Pat Lat Mad Flyentist

    Why are crows so loud?....caws
    Rob Hardman likes this.
  7. GAT

    GAT Active Member

    Obviously you've never seen "The Birds".
    McNasty and Porter like this.
  8. Porter

    Porter Active Member

    Yes GAT...the movie did inspire them to make more noise. :D
  9. Dipnet

    Dipnet aka Tim Hartman

  10. wadin' boot

    wadin' boot Donny, you're out of your element...

    nah, you can for sure mess with them...but they'll get you back...

    Ever seen one of those Halloween bats that hangs by a string and you turn the battery on and it flaps and flaps around a pivot with these freakish glowing eyes? Turn that on under a crow flight path like 45th street at about 4:30- 5 pm in October and they go insane. It is sort of hilarious.

    Mind you, payback's a bitch, they scavenge the thrown out wrappers from Dicks, the ones with a bit of cheese and ketchup still on it, fly them up to my roof, put them in the gutters and eat them. So 6 am you get a tack-tack sound of a crow eating leftover Dicks in your gutter. Then when the rains come, you get a bunch of burger wrappers clogging your downspout, which in turn leads to lots of water getting close to the foundation, oozing through wall cracks and into your newly installed carpet which in turn gets moldy...not that I would know any of that from experience or anything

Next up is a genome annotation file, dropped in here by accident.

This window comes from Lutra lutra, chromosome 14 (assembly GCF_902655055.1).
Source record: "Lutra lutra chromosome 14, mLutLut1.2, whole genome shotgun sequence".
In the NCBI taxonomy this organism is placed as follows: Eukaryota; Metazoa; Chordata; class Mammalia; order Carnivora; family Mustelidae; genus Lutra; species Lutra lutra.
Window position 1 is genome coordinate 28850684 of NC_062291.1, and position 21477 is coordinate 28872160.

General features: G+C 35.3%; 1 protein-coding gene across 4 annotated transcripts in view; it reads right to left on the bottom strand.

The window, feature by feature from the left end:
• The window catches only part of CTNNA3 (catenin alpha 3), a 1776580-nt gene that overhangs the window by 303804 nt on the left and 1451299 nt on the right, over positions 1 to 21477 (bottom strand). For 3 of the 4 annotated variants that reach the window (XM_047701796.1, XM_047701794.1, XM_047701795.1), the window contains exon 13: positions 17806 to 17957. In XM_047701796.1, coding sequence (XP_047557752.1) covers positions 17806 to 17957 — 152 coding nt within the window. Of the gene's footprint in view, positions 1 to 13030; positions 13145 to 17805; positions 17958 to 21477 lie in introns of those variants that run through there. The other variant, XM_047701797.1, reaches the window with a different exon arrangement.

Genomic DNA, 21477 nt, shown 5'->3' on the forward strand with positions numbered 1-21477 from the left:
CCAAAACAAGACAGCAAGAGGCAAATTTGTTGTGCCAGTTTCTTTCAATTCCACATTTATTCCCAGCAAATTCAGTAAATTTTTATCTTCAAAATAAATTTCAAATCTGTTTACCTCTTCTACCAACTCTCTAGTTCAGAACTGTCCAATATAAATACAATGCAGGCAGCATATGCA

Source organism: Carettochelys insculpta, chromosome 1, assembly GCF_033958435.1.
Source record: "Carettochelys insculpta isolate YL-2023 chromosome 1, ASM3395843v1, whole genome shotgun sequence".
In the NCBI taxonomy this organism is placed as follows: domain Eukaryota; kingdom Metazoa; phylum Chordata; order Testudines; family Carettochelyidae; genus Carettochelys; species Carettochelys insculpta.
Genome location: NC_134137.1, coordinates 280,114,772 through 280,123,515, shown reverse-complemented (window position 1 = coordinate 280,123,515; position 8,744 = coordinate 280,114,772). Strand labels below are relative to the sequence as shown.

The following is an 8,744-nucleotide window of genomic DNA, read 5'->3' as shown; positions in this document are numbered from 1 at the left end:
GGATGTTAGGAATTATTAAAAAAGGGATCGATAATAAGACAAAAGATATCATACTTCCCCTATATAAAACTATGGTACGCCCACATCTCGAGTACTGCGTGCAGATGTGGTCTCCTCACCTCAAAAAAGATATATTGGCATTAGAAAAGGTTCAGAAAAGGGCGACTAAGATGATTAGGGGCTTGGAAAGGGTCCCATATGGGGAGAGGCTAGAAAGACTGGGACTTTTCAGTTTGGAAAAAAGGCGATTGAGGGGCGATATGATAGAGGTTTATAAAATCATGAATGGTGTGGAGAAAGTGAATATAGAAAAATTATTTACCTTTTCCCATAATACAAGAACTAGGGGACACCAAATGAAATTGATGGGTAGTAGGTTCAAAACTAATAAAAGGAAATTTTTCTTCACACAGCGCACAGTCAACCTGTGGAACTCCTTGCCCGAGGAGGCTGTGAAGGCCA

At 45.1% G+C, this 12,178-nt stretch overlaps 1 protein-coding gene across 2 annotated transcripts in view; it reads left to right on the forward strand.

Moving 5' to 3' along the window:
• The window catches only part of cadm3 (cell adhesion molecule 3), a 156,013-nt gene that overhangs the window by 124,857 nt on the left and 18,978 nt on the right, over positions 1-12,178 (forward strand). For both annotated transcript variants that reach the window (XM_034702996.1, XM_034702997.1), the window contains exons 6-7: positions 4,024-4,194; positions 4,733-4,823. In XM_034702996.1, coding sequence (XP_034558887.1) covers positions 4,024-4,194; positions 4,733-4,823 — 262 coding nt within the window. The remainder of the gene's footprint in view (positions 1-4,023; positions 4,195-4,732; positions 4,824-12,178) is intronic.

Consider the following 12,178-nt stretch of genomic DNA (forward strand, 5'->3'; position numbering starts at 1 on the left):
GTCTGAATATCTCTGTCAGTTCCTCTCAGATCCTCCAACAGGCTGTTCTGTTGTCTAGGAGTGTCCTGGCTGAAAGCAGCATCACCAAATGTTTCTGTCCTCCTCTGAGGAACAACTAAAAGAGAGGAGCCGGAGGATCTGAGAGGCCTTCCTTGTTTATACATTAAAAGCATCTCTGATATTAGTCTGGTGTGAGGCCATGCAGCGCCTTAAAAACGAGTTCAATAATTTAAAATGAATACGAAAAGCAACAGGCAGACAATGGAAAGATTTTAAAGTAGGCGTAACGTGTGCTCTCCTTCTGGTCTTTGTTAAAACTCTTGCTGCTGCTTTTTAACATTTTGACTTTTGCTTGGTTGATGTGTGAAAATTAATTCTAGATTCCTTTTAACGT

11. Olive bugger

    Olive bugger Active Member

    triploidjunkie likes this.
  12. Kevin J. Burnham

    Kevin J. Burnham Active Member

    More and more every year. Remember when there were Robins everywhere ? Not anymore !!!!
  13. cabezon

    cabezon Sculpin Enterprises

    Crows are very good at remembering who has messed with them in the past. Dr. John Marzluff and his students at UW did an experiment where one of them put on a Halloween mask (George Bush, as I remember) and harassed some crows. In response, the crows mob whomever wears that mask, even crows that weren't present at the original event and for years afterward. He and Tony Angell wrote a fascinating book, In the Company of Crows and Ravens (2005, Yale University Press).

    Kent Lufkin likes this.
  14. Pete Bridge

    Pete Bridge Member

    "Unfuckwittable" u mean
  15. GAT

    GAT Active Member

    Yes, yes it did.

    At least that don't go around, as raven's do, mumbling "never more".